Department of Energy Argonne National Laboratory Office of Science NEWTON's Homepage NEWTON's Homepage
NEWTON, Ask A Scientist!
NEWTON Home Page NEWTON Teachers Visit Our Archives Ask A Question How To Ask A Question Question of the Week Our Expert Scientists Volunteer at NEWTON! Frequently Asked Questions Referencing NEWTON About NEWTON About Ask A Scientist Education At Argonne Wavering Lights
Name: Eran H.
Status: N/A
Age: 40s
Location: N/A
Country: N/A
Date: Thursday, April 25, 2002

Why distant lights (for example, when looking at a near-by town 10 km distance at night)seem to be blinking rather than stable?

This blinking, which is also seen when you look at stars at night, is caused by the convection of the atmosphere. The varying density changes the index of refraction slightly which alters the path of the light beam that strikes your eye. This is one of the main reasons why telescopes are located on high mountains -- to reduce the air pressure and reduce these fluctuations.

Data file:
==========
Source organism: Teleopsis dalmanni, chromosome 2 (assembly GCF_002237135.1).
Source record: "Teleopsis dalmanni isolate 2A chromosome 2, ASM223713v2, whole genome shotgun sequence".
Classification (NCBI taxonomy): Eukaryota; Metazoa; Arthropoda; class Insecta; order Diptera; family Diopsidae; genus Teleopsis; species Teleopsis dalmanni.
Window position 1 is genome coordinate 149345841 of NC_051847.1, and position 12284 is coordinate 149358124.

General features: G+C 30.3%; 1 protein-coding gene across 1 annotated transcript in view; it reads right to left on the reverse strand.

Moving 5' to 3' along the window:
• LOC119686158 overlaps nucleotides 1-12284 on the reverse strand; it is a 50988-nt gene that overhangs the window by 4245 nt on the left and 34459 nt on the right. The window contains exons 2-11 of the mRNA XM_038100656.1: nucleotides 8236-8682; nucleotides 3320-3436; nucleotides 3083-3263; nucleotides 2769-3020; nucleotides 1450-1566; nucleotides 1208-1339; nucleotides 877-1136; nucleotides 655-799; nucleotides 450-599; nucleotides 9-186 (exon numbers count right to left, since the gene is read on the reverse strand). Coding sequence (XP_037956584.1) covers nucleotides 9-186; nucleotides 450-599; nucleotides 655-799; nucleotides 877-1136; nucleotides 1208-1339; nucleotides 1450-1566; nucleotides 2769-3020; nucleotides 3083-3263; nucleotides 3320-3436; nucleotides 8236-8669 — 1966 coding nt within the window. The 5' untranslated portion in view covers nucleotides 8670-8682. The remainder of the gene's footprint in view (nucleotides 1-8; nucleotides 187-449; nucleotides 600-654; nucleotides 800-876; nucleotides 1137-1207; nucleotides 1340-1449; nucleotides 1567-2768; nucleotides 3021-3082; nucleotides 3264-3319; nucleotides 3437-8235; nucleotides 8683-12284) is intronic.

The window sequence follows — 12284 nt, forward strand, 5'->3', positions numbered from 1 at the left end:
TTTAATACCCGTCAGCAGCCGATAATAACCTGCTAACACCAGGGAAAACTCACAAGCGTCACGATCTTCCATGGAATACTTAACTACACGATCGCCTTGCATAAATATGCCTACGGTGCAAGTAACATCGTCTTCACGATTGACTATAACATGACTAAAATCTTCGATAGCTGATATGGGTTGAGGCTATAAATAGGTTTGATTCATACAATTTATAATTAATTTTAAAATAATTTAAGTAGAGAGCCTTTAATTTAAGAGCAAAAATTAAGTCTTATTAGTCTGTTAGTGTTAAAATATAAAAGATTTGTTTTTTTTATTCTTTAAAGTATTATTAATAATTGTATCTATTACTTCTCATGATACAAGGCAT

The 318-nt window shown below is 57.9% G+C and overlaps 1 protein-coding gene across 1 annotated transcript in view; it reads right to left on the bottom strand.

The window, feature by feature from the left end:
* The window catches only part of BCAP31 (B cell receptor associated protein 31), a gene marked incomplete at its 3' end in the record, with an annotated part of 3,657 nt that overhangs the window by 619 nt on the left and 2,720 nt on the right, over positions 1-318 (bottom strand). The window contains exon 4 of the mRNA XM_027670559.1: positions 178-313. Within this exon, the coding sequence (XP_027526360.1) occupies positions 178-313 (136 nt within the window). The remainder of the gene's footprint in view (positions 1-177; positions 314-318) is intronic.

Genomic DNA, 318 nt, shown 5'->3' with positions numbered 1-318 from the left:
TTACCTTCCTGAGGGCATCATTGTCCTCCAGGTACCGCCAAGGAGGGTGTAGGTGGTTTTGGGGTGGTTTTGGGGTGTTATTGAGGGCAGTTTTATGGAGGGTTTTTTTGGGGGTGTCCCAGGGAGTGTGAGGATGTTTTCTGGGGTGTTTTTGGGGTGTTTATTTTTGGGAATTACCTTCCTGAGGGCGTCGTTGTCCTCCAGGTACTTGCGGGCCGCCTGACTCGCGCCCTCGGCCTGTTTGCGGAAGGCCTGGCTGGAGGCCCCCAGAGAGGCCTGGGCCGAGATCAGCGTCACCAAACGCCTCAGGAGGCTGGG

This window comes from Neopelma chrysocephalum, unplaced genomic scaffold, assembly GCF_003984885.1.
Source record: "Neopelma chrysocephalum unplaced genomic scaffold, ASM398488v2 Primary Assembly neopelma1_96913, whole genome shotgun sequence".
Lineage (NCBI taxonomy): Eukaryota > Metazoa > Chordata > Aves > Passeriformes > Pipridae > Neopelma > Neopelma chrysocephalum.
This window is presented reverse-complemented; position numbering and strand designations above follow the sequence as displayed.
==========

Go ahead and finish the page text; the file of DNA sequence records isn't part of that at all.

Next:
Vince Calder

Click here to return to the Physics Archives

NEWTON is an electronic community for Science, Math, and Computer Science K-12 Educators, sponsored and operated by Argonne National Laboratory's Educational Programs, Andrew Skipor, Ph.D., Head of Educational Programs.

For assistance with NEWTON contact a System Operator (, or at Argonne's Educational Programs

Educational Programs
Building 360
9700 S. Cass Ave.
Argonne, Illinois
60439-4845, USA
Update: June 2012
Weclome To Newton

Argonne National Laboratory